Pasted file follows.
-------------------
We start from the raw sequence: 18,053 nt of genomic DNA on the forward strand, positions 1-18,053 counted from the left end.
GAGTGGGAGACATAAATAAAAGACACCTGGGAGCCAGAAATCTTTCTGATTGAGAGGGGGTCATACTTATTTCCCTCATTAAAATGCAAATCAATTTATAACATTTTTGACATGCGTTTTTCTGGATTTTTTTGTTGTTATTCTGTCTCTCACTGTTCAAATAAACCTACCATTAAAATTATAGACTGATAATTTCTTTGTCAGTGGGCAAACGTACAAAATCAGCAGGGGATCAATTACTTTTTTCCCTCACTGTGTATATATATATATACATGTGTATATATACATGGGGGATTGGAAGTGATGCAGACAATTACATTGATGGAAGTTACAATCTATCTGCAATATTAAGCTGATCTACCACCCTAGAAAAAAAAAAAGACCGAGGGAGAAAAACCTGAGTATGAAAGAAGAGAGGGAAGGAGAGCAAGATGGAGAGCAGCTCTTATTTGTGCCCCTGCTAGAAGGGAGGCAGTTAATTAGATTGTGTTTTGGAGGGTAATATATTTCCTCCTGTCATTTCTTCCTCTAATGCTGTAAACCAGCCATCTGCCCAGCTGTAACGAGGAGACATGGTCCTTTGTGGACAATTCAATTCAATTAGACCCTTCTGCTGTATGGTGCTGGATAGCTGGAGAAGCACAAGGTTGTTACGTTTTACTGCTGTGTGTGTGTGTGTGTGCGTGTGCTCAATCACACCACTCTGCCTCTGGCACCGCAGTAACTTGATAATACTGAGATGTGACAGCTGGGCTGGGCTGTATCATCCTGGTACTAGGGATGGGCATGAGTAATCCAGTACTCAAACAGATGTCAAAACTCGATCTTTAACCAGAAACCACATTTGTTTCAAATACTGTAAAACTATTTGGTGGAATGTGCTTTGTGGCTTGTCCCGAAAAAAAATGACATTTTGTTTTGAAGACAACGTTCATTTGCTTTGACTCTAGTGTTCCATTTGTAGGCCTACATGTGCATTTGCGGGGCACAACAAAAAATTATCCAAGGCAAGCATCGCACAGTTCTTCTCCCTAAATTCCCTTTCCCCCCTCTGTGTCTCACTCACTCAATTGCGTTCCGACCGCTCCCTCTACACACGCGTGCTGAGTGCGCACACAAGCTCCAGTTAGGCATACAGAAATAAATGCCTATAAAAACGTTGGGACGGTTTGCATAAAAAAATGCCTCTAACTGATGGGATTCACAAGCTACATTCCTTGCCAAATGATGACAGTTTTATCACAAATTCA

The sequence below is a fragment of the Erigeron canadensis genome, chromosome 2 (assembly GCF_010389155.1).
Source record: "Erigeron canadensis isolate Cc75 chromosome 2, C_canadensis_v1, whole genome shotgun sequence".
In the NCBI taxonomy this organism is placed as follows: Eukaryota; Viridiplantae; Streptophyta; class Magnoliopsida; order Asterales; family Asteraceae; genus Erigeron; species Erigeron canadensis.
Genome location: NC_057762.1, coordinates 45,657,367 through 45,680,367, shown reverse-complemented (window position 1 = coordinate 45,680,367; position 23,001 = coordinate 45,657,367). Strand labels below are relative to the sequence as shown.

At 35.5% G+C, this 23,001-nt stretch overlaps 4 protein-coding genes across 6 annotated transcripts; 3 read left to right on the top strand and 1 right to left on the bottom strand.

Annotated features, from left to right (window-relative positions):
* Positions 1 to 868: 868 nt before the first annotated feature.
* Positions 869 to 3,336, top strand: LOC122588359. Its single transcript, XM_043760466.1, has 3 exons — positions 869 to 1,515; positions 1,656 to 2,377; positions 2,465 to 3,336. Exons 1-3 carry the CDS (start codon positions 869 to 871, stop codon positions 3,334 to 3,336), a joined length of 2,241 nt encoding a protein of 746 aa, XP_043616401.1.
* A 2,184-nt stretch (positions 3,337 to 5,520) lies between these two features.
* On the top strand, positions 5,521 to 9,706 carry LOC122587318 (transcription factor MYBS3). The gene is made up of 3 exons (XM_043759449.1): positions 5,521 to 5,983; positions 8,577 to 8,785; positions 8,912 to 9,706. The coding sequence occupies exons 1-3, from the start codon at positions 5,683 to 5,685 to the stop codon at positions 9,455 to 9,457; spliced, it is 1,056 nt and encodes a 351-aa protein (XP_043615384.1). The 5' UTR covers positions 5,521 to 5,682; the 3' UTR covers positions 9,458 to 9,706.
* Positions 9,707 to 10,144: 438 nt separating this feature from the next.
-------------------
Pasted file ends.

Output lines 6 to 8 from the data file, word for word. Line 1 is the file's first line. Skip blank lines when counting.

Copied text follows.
Genome location: NC_057762.1, coordinates 45,657,367 through 45,680,367, shown reverse-complemented (window position 1 = coordinate 45,680,367; position 23,001 = coordinate 45,657,367). Strand labels below are relative to the sequence as shown.

At 35.5% G+C, this 23,001-nt stretch overlaps 4 protein-coding genes across 6 annotated transcripts; 3 read left to right on the top strand and 1 right to left on the bottom strand.

Annotated features, from left to right (window-relative positions):